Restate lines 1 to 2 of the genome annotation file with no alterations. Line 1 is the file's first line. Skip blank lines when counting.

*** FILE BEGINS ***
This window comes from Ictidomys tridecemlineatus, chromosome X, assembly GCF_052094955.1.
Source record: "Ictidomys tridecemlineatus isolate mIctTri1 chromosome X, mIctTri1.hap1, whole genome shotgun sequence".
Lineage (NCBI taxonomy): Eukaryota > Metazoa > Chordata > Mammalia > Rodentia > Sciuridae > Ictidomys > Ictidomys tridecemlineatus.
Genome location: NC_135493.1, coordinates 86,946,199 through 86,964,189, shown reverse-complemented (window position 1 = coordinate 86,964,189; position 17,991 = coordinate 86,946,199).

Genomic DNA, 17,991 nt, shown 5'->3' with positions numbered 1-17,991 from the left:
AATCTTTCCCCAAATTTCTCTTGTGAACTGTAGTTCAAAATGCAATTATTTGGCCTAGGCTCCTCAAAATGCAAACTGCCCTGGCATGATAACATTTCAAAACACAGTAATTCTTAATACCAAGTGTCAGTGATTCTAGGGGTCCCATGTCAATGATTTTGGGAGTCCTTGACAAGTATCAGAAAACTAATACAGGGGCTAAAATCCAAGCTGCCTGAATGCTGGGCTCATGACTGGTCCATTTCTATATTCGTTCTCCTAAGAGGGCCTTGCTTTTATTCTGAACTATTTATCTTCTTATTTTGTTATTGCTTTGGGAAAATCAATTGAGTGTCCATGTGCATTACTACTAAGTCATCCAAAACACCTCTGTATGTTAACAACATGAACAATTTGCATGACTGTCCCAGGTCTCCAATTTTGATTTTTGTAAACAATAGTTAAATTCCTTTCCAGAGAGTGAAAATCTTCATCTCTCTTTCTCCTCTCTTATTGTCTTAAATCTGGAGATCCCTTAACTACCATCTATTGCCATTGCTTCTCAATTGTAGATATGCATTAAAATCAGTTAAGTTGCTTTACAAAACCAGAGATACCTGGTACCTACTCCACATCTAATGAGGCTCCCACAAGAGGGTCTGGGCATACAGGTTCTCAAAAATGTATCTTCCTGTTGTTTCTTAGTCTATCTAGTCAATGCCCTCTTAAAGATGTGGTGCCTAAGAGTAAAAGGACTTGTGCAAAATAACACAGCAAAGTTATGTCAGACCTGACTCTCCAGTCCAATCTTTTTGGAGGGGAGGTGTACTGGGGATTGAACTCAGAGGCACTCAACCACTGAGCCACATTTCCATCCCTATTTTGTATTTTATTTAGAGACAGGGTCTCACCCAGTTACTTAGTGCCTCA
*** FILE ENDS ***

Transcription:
This window comes from Ictidomys tridecemlineatus, chromosome X, assembly GCF_052094955.1.
Source record: "Ictidomys tridecemlineatus isolate mIctTri1 chromosome X, mIctTri1.hap1, whole genome shotgun sequence".